Scar Tissue vs Adhesions

Fascia is the tissue that connects every cell in the body. Whether muscle, skin, organ, tendon, ligament, bone … if it is in the body, fascia is part of the equation. Like skin to the body, fascia is the skin to the cell. The main components of fascia are proteins called collagen and elastin. When balanced, cells are supported in their correct alignment and have optimal space. Space within and around the cells allows for ease of absorption of nutrients into the cell, as well as ease of removal of toxins and waste away from the cell.

This balance of proteins in the fascia allows the body to have ease of movement, along with stability. Without the elastin, the body would be a frozen mass, without the collagen, the body would be a puddle. It is the combination of the 2 which gives us the ability to live a life full of mobility and freedom.

Balance of these proteins can be seen in healthy babies. Their joints move in full ranges of motion, their skin is soft and supple and there are no signs of aging. It is simple to move a baby’s leg up and over their head with ease, there is nothing blocking the flow. However, as you begin to age, changes take place.  Range of motion eventually becomes limited, skin starts to sag and wrinkle and other signs of aging begin to surface. So, what is it that changes with time? It is the compression that results from gravity and unconscious posture and breath.

As you become mobile and start using your body, you favor a side -- you are either right or left-handed. This asymmetrical patterning, along with the downward pull from gravity, starts a winding down of your body over time. As you unconsciously keep the dominant side free for action, the body shifts its center of gravity to the opposite side to accommodate this imbalance. What is shifting is the collagen. So that we don’t tip over, there is a migration of this protein -- the building blocks -- to create false walls and false floors. They move to places of weakness so that you stay upright.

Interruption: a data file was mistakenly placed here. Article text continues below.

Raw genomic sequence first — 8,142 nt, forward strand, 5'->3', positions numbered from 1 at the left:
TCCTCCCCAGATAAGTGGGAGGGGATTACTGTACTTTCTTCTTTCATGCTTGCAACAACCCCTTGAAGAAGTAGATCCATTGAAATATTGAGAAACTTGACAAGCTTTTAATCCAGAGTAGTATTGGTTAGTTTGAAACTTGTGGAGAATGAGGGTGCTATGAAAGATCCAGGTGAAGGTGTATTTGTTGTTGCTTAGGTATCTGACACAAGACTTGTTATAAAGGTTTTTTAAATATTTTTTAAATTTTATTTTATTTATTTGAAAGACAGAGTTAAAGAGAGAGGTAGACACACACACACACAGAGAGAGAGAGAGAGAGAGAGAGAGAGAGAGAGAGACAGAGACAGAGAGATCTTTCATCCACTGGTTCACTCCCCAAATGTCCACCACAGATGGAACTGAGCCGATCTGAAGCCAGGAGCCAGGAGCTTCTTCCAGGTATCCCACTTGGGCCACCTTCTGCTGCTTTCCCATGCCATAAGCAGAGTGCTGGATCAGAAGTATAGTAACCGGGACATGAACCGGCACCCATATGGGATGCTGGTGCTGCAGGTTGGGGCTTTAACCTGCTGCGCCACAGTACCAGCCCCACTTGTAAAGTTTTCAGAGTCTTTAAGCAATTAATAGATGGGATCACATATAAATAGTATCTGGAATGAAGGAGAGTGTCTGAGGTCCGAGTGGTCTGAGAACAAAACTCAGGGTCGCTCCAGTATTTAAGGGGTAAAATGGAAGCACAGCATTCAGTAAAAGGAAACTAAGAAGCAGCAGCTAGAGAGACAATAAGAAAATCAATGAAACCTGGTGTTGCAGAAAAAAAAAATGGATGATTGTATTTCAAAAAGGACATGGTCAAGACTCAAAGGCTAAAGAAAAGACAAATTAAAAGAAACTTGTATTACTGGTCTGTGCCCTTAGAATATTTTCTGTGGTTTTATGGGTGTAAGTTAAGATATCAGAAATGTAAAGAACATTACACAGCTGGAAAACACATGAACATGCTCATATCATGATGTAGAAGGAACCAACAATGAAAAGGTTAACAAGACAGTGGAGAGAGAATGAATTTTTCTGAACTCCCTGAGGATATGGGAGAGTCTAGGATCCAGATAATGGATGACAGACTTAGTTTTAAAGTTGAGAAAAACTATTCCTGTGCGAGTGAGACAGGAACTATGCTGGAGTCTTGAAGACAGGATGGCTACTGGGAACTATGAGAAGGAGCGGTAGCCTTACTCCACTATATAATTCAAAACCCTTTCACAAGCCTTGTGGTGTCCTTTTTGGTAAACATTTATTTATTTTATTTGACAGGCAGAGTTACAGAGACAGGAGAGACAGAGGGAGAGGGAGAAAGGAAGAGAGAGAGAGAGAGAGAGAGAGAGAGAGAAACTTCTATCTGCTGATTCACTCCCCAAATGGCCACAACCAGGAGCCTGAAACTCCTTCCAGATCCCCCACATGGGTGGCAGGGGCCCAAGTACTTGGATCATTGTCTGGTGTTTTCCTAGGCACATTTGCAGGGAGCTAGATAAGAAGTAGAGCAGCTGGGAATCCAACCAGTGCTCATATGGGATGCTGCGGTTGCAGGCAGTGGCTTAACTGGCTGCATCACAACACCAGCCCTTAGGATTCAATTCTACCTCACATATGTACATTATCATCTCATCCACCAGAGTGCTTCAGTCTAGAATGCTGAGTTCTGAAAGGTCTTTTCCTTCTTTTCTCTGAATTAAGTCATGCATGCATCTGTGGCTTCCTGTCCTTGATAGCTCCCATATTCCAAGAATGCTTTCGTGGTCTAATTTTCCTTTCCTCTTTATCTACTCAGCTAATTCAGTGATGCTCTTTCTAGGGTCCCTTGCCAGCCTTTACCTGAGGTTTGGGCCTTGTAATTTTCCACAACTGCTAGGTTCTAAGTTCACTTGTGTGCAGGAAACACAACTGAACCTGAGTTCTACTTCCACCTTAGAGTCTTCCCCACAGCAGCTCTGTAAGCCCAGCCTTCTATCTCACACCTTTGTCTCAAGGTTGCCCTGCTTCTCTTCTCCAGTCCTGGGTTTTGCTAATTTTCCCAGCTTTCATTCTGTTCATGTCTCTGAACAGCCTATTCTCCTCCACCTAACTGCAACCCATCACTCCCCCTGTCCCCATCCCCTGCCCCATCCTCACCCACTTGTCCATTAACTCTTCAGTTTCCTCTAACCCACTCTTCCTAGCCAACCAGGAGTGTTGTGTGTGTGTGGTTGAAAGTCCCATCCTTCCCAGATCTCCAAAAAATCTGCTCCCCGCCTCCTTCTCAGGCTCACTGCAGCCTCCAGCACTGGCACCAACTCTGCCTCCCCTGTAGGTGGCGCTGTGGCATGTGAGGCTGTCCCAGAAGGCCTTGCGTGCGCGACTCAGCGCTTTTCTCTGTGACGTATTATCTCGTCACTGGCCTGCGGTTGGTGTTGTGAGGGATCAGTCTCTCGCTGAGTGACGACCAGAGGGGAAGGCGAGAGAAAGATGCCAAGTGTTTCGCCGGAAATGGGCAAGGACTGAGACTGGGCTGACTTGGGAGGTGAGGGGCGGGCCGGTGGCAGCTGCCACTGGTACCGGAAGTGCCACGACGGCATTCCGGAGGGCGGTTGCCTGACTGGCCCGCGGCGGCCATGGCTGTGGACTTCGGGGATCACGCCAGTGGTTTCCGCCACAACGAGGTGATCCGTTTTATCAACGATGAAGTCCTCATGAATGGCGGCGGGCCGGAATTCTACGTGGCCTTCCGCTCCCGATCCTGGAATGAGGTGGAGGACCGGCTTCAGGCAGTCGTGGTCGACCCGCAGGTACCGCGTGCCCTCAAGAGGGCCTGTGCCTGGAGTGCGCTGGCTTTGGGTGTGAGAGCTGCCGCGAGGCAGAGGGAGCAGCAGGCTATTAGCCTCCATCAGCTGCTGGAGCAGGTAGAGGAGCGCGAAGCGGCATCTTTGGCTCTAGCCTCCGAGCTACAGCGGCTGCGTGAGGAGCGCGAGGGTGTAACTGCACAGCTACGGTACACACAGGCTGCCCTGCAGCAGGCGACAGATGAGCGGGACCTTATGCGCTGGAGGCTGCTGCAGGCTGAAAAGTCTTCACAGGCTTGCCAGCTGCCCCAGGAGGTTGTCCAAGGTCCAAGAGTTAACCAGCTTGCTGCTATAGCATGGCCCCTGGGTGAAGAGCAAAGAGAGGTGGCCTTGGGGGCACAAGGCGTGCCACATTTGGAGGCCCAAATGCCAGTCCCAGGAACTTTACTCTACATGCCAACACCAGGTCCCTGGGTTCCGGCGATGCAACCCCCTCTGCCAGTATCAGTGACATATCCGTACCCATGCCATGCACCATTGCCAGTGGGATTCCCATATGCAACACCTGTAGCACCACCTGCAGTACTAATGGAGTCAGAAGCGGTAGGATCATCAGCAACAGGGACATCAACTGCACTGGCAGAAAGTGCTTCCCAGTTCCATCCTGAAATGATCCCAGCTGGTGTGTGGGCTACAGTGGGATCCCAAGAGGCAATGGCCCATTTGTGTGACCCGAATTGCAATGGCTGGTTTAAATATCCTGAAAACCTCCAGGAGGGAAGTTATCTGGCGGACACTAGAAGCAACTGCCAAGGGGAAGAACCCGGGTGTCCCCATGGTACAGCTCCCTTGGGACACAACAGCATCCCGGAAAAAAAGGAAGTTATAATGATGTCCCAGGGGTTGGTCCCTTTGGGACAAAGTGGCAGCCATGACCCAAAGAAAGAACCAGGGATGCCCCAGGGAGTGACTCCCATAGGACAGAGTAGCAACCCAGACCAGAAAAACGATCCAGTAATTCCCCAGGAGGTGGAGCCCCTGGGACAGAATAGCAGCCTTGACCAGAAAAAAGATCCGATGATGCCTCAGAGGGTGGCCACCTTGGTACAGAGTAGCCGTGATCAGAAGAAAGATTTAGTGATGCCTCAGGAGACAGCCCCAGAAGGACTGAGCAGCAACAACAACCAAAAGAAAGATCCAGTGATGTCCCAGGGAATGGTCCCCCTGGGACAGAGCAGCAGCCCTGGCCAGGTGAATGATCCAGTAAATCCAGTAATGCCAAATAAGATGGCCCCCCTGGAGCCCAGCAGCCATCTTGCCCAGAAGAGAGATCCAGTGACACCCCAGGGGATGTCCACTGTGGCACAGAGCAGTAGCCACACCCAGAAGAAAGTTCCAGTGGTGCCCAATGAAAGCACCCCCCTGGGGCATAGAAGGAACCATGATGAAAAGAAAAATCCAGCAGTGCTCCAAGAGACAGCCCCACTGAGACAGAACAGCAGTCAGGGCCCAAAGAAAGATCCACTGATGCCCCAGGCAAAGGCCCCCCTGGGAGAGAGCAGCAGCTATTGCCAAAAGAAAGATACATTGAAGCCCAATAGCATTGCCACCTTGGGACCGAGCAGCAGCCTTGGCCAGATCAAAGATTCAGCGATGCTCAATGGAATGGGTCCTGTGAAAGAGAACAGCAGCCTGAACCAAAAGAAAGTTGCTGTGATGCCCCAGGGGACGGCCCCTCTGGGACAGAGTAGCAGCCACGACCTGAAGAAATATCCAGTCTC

This migration happens unconsciously. Because the forces acting on the body are continual, we don’t typically recognize the migration until there is a physical limitation or pain that presents. It may be that suddenly you have back pain, or a movement that you used to do is no longer accessible. Energy also moves in waves and spirals, so the collagen doesn’t stack onto itself in a linear fashion, but does so in a spiral and chaotic pattern.

Think of your hip joints. They are a ball and socket joint and if correctly aligned, have extensive range of motion. You can see the potential in gymnasts where they can move into the splits with ease and can create amazing postures with their flexibility. Comparing that to someone who is extremely rigid with little range of motion shows the difference in your potential. What has happened to the person with limited range, is that the collagen migrated to the space within the joint, as well as the spaces around the cells, and accumulated mass in the area to build support – just like using concrete bricks. It is strong, however it lacks  mobility. It also isn’t only in any one specific area that this happens. As fascia connects every cell, the entire body shifts to accommodate this imbalance, causing collagen to migrate from head to toe. 

The accumulation of adhesions in an area is like water turning from being a liquid to that of ice. Just like a river freezing, it takes time to turn from one medium to another, but the transition can be seen in the change in flow. This too is what happens over time to the aging body – there is an overall cooling of tissue. Blood, lymph and energy flow slows, resulting in not only cells that are lacking nutrients, but also cells that become congested with toxins, waste, inflammation and even negative emotion. 

Scar tissue on the other hand, created from an injury in the moment where a force enters the body and something tears/breaks, or from a surgery where there is an intentional cut through the layer of fascia, is also an accumulation of collagen, but differs from adhesions in how it forms. The second law of thermodynamics states that Nature Abhors a Gradient, which means when there is a gap in the system, nature will fill it in. The collagen in the surrounding tissue will get dumped into the gap, like filling in a pothole. As much as this seals the deal, scar tissue acts like a beaver dam, altering the path of the flow of energy and fluids.

Both the formation of adhesions and scar tissue affect the health of the fascia and will direct the way the body ages. They create density to areas that gravity has its way with. Rather than having a body with balance that can move through time with minimal compression, those riddled with scar tissue and adhesions are strongly manipulated by gravity and will undergo aging and potential dis-ease at a faster pace. 

However, the great news is no matter your current condition, you can take your body in the opposite direction to what time has done through the process of Fascia Decompression. Moving backward through time in your tissue, you can melt the adhesions and scar tissue and bring balance and flow back into your body. The process is simple, yet profound, and accessible to most everyone who wants to take healing into their own hands.

Listen to this week's episode of The Fascia Masters below.

Breathe & Believe,


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